“I have loved justice and hated iniquity, therefore I die in exile.”
Saint Anthony Mary Claret was born in 1807 to Juan and Josephina Claret, the fifth of twelve children. Growing up he did very well in school, but if he was missing from a game with friends they knew that they could find him in the church. Even as a young boy St. Anthony wanted to become a priest, but his father seeing his ability for design and mechanics wanted him to follow in the family business of weaving. He did as his father had asked of him even to the point of becoming the head of the shop his father owned.
With the workers at the shop St. Anthony would pray the Rosary and often go to daily Mass with them. At 18 years old his father allowed him to go to school in Barcelona to learn more advanced ways for weaving. It was in Barcelona that he began thinking about his vocation to the priesthood. Under the direction of the Oratorian fathers he started to study Latin, and at 21 he began to study to become a priest.
St. Anthony had a strong devotion to Our Lady since he was young. “Our Blessed Lady is my Mother, my Patroness, my Mistress, my Directress, and –after Jesus-my All!” He saw Our Lady several times throughout his life. She often came when he was in need of her help. This is why the sweet name of Mary is a part of his name.
At 28 years old St. Anthony was ordained a priest. He spent some years in Spain fulfilling his vocation as a priest, but then in 1839 noticing that Spain had many priests he asked permission to be sent as a missionary elsewhere. He almost joined the Jesuits, but soon recognized that this was not the path Our Lady was leading him on. He went by the invitation of the Bishop to the Canary Islands where his apostolate was very fruitful. He later returned to Spain and converted thousands because of his zeal.
After he returned to Spain he took a special interest in the instruction of children and adults in the faith. He wrote four catechetical study books that were for different age levels. He greatly desired that all children and adults even the smallest understand their faith completely. St. Anthony also founded three different religious institutions and helped women who were blocked from entering religious life to enter.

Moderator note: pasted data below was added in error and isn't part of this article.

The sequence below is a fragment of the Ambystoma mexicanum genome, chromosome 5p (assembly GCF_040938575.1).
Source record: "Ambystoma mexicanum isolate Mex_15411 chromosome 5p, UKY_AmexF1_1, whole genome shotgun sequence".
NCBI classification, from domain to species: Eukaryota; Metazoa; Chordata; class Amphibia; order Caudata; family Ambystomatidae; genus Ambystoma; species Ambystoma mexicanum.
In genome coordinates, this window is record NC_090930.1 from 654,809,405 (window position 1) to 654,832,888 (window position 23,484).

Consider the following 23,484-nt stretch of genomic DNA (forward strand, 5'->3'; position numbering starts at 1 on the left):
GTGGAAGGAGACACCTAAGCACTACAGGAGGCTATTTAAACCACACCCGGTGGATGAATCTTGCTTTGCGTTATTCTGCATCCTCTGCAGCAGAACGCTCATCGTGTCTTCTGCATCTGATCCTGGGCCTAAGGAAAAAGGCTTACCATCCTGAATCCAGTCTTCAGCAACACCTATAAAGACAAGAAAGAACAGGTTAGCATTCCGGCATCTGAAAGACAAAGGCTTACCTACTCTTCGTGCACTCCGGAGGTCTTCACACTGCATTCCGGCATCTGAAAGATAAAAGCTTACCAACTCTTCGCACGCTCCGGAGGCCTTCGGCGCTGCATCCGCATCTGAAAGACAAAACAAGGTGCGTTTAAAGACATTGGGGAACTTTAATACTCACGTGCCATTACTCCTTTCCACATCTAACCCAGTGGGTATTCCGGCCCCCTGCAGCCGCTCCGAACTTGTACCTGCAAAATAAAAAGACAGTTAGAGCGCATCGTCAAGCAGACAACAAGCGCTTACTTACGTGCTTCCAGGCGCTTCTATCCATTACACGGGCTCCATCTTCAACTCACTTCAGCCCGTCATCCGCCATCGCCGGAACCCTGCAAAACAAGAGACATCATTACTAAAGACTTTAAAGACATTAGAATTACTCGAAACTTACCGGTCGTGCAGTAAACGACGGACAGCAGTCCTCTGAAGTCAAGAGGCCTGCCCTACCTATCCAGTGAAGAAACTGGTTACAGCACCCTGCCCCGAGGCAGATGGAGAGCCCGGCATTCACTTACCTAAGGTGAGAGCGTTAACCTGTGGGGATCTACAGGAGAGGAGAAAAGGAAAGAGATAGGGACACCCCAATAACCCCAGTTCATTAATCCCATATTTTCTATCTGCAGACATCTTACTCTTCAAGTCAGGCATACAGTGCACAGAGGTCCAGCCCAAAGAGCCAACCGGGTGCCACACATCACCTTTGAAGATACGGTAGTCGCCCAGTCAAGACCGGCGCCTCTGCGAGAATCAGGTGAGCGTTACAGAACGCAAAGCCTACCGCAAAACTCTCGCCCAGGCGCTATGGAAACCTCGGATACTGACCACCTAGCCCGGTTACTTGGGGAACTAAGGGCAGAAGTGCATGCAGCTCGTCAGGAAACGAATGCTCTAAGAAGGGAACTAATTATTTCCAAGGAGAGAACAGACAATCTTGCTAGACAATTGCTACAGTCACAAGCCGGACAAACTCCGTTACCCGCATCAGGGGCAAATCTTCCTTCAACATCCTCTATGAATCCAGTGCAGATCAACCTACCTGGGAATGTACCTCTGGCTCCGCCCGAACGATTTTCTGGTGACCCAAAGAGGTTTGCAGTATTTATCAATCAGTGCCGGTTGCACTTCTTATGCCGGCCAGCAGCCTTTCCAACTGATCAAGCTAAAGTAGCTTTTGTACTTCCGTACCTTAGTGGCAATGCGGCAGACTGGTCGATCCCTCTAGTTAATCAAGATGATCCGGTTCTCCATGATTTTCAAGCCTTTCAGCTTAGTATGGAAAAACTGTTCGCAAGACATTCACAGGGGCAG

In 1849 St. Anthony was named the Archbishop of Cuba. He knew that this diocese was a field for missionary work. He was able to reform their seminary and in the time that he was archbishop over 200 men were ordained when before that it had been 30 years since an ordination had taken place. He was able to find a Christian resolution for every challenge he faced. He totally won over the confidence of the people. Although he was loved by many there are always a few who see saintly people as a threat and there was an assassin who got close enough to cut him with a knife, but none of the wounds were serious.
Queen Isabella II in 1856 asked St. Anthony to come back to Spain to be her personal confessor. He did not want to live a life in the court, but Pope Pius IX expressly asked him to go so he obeyed. While he was on the court he was offered many bribes because he was close to the queen and others thought he could influence her, but he did not accept any. He wished to resign, but again obeying the Holy Father he remained in Spain until he was exiled in 1869.
While he was on the Spanish Court he did many other things in addition to his duties on the court. He wrote, preached, and taught. He also organized many clubs for all people, and was the president of the Escorial which was an educational institution. He knew that missionaries couldn’t be sent everywhere in those times and so he wanted to send them good books to the people could be their own missionaries.
After he was exiled from Spain he went to Rome to participate in the Vatican Council. While he was there he had great influence in helping the others to understand the doctrine of papal infallibility which was the main concern of the council at the time.
St. Anthony Mary Claret died October 24, 1870 in exile from Spain in a Cistercian monastery. He was beatified in 1934 and canonized in 1950.
Source: Modern Saints Their Lives and Faces Ann Ball